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IU Republicans and Democrats discuss issues


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By Cody Thompson



They didn’t agree on everything, but they were able to find common ground on a couple issues including debt and a compromise on rises in retirement age and social security tax cap.

College Democrats at IU and College Republicans at IU discussed issues of entitlement reform, job creation, energy security and balancing the budget Monday evening in the Indiana Memorial Union.

“We just want to start a conversation for bipartisan solutions, which we think is lacking right now in the public discussion,” said sophomore Reagan Kurk, chairwoman of College Republicans at IU.

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College Republican Sai Shastry discusses America’s rising debt with an audience member during the bipartisan debate Monday evening in the Indiana Memorial Union’s Maple Room. College Democrats at IU and College Republicans at IU also disputed topics such as social security, infrastructure and climate change throughout the debate.

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Junior Terry Tossman, president of College Democrats at IU, said the goal of the event was to find common ground.

“With all the gridlock in Washington right now, it’s important to know that we’re not all that far apart on some of these issues,” he said.

Tossman and Kurk stood at the front of the room at the start of the event to introduce themselves and to explain the flow of the 
discussion.

The panels would have 5 minutes each to talk about a topic before transitioning to questions.

The discussion was moderated by senior lecturer and adjunct associate 
professor of history Carl Weinberg and Sally M. Reahard professor of history and professor of law Michael Grossberg. They said their job was to watch the clock and make sure the discussion remained civil.

The room was full.

The first topic of the discussion was balancing the budget. Sophomore Javier Fuentes-Rohwer from the Democrats began speaking on the topic. He started to critique what he called a populist budget movement — the “balanced budget amendment.”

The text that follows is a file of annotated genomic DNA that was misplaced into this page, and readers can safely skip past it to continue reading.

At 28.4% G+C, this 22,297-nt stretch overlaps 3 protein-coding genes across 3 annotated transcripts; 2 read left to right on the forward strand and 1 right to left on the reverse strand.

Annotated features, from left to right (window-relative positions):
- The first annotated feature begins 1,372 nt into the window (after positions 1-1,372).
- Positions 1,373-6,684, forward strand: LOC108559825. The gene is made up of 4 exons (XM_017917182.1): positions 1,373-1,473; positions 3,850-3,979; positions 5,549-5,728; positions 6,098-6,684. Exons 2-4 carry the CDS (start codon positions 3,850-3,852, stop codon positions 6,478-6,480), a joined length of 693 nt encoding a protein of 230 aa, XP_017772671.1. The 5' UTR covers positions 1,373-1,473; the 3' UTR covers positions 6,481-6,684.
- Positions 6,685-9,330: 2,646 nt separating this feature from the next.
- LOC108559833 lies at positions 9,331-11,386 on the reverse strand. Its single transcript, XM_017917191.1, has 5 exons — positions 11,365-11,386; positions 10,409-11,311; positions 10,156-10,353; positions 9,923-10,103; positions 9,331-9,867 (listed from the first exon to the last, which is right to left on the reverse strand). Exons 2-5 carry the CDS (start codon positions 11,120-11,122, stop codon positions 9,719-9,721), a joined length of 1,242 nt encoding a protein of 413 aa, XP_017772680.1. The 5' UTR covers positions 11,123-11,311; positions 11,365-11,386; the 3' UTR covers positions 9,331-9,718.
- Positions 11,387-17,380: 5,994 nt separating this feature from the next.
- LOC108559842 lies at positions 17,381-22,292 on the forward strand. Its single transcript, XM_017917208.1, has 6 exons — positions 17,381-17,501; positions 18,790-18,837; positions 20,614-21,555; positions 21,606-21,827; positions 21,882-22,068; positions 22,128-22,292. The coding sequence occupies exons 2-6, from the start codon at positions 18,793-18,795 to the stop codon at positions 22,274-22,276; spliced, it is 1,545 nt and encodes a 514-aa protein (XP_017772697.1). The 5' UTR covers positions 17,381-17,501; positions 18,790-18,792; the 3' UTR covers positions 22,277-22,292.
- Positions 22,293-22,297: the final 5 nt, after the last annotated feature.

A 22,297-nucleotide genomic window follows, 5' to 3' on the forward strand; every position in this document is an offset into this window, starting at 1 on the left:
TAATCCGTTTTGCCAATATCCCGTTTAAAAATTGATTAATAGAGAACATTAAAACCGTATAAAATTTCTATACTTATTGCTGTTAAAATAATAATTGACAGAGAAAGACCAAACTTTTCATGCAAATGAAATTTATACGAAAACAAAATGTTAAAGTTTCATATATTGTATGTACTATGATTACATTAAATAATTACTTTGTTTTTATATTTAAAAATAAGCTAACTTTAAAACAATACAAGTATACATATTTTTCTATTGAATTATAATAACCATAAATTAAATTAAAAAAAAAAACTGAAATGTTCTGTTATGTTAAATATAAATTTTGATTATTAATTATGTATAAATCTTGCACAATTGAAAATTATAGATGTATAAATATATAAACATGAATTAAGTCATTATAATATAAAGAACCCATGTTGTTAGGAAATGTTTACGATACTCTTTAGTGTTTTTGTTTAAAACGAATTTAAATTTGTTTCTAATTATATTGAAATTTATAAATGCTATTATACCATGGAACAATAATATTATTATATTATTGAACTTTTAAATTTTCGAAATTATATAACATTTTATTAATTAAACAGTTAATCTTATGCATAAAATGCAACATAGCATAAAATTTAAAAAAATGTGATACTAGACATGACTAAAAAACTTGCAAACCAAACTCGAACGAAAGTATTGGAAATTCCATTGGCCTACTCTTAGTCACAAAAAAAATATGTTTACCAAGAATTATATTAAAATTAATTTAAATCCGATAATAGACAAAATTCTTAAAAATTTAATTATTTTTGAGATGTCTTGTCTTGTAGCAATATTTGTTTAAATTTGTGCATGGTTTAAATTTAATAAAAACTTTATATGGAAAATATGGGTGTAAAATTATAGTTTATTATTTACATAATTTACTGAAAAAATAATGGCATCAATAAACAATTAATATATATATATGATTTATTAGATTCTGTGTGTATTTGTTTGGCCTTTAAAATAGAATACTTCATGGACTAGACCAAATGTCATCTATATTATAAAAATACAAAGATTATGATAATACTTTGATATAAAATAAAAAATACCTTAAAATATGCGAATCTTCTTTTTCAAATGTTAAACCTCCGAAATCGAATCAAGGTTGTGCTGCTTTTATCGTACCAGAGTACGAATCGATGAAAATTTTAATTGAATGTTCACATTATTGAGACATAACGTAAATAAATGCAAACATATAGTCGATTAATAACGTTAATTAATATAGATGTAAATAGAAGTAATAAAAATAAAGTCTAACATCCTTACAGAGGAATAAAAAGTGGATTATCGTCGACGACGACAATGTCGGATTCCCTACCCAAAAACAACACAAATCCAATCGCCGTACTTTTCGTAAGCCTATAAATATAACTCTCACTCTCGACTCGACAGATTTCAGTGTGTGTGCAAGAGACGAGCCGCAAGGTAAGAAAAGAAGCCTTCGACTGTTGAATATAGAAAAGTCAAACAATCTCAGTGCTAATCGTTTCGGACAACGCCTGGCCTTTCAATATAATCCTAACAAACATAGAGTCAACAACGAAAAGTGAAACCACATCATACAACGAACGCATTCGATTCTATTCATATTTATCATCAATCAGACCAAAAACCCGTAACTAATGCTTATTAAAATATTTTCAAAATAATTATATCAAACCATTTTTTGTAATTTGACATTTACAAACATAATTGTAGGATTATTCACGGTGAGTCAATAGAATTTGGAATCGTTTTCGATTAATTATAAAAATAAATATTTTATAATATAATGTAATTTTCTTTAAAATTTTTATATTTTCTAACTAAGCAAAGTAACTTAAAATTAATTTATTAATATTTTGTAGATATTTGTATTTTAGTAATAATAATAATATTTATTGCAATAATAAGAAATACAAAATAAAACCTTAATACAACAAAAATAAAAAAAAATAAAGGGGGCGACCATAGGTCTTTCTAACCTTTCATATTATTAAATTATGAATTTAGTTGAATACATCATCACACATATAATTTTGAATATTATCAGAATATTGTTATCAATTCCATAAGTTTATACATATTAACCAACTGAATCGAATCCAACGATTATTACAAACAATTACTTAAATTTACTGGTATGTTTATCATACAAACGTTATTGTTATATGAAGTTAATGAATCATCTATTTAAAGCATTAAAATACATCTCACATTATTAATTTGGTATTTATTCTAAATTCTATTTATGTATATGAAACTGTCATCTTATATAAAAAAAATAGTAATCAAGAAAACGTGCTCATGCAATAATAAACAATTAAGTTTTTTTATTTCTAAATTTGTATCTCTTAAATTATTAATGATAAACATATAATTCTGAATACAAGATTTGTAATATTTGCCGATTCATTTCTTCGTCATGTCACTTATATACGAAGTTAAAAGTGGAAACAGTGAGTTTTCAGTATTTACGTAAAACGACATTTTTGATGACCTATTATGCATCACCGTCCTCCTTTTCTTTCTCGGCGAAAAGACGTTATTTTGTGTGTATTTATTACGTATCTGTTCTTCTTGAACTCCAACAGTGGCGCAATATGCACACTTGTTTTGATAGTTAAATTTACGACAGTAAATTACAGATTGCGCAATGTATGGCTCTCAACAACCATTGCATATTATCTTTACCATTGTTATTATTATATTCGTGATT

When junior Nicole Keesling from the Republicans began her retort, sophomore Sai Shastry, also from the Republicans, interrupted her.

“I’m sorry to cut you off, but I think this is turning into a debate,” he said. “The point of this gathering is to have a conversation. I think what we should focus on is less of the five minute-five minute exchanges and more of a conversation.”

For the rest of the event, the points bounced back and forth between sides more frequently.

Multiple people jumped into the discussion on budget balancing before questions were opened to the audience.

“If we wanted to apply for EU membership, we wouldn’t even be considered,” said sophomore Justin Sexton, a Republican and an opinion columnist for the Indiana Daily Student. “The debt is just too high.”

“We can agree on that,” Fuentes-Rohwer said in return.

Throughout the discussion, people on both sides agreed with one another on small points while occasionally disagreeing on others.

The next talking point was job creation.

Shastry said it was a topic many of the campaigns in the recent United States election were bringing up, specifically in regards to 
infrastructure.

Tossman responded to him with a critique of Trump’s plan for the construction of the border wall across the southern U.S.

“That’s not helping every state,” he said. “That’s only affecting the ones on the southern border.”.

Before the conclusion of the discussion, Sexton addressed a concern he had regarding infrastructure.

“I’m very skeptical of federal infrastructure projects,” he said. “States can do it much better.”

The two sides disagreed on whether tax reforms were more important than the improvement of infrastructure, with the Republican side tending to favor the former and Democrats the latter.

Without an official announcement for a change in talking points, the conversation shifted to energy use. The Democrats argued for a strong and quick shift to renewable energy. The Republicans agreed with some of their points, but not everything.

“A lot of people are saying they’re bringing coal jobs back, but coal is going away,” said freshman Raegan Davis from the Democrats. “We need to put their skills to something that won’t go away, like wind turbines.”

The discussion also went over entitlement reform, which included Social Security and Medicare, and the two groups found some common ground when discussing tax caps on money and raising the retirement age.

The sides agreed they may be able to compromise on these issues.

Graduate student Paige Settles, with the Democrats said, at the end of the day, they would have to raise the retirement age less than the Republicans would want to and raise the tax cap less than the Democrats want to.

“But it’s a solution,” Keesling said.

“Exactly,” Settles said.

The conversation concluded with a return to energy security. Sophomore Sara Kissel with the Republicans started this discussion by saying both sides could agree that this is something the country needs to move forward with.

The Democrats agreed and said whatever standards they place need to be enforced vigorously.

The discussion remained civil throughout, often with a rebuttal starting with “I agree with what you said there, but.”

The event lasted roughly an hour. Even though serious topics were being discussed, panelists often told jokes that made the room laugh before the discussion resumed.

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